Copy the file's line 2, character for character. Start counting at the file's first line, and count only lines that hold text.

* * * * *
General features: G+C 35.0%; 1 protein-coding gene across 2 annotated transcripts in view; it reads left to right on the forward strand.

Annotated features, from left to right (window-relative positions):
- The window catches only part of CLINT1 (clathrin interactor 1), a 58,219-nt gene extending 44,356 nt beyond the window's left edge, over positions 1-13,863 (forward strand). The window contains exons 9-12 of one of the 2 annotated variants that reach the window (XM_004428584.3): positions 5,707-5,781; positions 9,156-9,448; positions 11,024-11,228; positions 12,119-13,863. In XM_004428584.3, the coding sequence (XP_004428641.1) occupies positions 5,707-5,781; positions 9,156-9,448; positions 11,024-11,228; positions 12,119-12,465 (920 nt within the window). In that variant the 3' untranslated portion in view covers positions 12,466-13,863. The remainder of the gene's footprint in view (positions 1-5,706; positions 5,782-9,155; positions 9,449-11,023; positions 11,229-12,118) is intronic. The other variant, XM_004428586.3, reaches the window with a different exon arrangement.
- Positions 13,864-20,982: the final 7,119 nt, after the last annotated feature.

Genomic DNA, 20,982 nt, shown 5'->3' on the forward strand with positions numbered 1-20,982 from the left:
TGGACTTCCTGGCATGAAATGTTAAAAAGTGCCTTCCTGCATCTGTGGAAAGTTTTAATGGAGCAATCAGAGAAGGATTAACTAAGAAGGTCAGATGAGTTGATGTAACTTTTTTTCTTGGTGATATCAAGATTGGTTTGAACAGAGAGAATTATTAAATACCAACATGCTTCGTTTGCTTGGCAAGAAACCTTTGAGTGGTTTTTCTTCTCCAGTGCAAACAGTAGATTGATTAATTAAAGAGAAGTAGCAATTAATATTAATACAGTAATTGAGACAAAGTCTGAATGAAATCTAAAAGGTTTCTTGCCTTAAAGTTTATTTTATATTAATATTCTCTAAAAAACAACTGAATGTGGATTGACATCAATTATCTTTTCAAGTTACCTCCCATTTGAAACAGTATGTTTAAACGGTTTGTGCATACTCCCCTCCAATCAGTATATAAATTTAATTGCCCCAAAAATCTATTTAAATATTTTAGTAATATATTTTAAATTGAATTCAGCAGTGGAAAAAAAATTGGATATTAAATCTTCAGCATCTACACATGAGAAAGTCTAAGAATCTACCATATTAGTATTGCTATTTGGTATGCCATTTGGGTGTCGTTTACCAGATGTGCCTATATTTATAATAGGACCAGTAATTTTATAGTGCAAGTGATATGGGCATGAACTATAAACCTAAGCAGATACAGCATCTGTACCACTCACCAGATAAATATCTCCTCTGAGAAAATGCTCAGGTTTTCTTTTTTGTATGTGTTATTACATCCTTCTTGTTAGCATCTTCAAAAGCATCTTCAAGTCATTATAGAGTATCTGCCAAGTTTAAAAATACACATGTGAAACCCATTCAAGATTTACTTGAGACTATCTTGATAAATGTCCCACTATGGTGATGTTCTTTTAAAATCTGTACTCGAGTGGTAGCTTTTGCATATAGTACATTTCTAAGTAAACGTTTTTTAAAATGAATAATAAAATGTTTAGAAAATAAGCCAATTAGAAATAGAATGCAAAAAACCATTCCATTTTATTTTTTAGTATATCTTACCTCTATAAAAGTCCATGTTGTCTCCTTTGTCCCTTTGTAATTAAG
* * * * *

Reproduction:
Annotated features, from left to right (window-relative positions):